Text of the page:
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Privacy debate intensifies as court rules NSA data collection process illegal
A U.S. Appeals Court has ruled that the NSA's formerly secret collection of phone records in accordance with the Patriot Act is illegal. - photo by Chandra Johnson
A U.S. Appeals Court has ruled that the NSA's formerly secret collection of phone records is illegal.

The ruling found that the program, the details of which were leaked by former NSA employee Edward Snowden in 2013, was not protected under provisions of the Patriot Act, which is designed to allow data collection to undermine terrorist activity.

The ruling would seem to be a victory for proponents of data privacy last year, a Pew Research Center survey found that most Americans disapproved of government surveillance and the ACLU, which brought the case, called the ruling a victory on Twitter.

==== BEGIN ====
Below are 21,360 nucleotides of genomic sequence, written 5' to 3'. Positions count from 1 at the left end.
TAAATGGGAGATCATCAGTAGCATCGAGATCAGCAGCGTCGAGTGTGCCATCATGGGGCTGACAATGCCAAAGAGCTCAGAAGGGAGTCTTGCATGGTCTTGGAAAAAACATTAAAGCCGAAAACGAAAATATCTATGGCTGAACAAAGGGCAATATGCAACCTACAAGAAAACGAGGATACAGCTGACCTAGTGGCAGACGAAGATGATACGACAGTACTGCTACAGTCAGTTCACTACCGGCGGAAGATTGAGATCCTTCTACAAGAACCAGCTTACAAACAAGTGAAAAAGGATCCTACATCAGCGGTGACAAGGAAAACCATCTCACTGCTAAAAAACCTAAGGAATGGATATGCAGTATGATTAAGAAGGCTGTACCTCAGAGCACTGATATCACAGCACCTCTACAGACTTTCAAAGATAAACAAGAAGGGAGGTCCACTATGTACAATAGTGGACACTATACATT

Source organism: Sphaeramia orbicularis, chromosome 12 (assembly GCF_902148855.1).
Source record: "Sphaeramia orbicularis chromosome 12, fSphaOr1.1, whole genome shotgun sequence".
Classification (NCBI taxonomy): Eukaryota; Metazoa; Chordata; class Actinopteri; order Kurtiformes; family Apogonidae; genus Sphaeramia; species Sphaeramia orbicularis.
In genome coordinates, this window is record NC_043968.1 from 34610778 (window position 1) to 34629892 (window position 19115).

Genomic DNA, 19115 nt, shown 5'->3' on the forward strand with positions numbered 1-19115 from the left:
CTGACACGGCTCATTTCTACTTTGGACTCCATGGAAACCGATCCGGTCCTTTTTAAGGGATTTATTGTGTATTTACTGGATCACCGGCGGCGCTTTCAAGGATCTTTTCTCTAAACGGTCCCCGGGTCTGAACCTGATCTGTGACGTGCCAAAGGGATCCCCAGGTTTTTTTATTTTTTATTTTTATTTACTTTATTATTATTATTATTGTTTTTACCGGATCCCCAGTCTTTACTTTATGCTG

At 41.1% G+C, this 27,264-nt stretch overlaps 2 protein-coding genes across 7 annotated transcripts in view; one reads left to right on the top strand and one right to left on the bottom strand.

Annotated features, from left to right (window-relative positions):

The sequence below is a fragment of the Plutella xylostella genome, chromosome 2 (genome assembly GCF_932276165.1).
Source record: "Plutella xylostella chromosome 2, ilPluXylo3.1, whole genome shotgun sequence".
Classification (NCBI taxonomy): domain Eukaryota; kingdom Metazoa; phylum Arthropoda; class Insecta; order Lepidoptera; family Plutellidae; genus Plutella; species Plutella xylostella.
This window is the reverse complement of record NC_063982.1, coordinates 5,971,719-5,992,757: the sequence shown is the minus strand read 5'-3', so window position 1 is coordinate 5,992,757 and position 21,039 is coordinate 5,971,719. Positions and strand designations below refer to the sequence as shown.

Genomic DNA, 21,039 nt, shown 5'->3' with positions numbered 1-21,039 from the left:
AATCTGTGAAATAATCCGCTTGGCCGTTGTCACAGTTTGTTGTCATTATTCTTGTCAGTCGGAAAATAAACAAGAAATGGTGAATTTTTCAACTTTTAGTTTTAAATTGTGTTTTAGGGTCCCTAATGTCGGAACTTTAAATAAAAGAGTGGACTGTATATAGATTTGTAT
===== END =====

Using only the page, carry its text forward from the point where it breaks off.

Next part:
For those who consider the Snowden leak a blow to national security, the ruling is a complication.

"We also cannot afford to ignore another lesson of 9/11 and curtail intelligence gathering capabilities that have been legally and painstakingly established following those horrific attacks," Sen. Marco Rubio, R-Florida, wrote in a Fox News op-ed.

But the ruling is likely to spark serious debate in the coming weeks because it came with a caveat: The court stated clearly that Congress could approve such activity at any time.

That's significant, given the provision of the Patriot Act that, until now, protected the NSA's activity (called Section 215) is set to expire in June unless lawmakers pass an extension to the law.

Because the expiration date is so close, the court has not yet handed down an injunction to stop the data collection, but as Slate reported, it is now Congress' decision to either stop surveillance completely or permit it to continue lawfully.

"The ball, in other words, is once again in Congress' court," Slate's Mark Joseph Stern wrote. "But this time around, if the legislative branch doesn't act, the judiciary seems poised to step in and put the kibosh on the NSA's unlawful surveillance."
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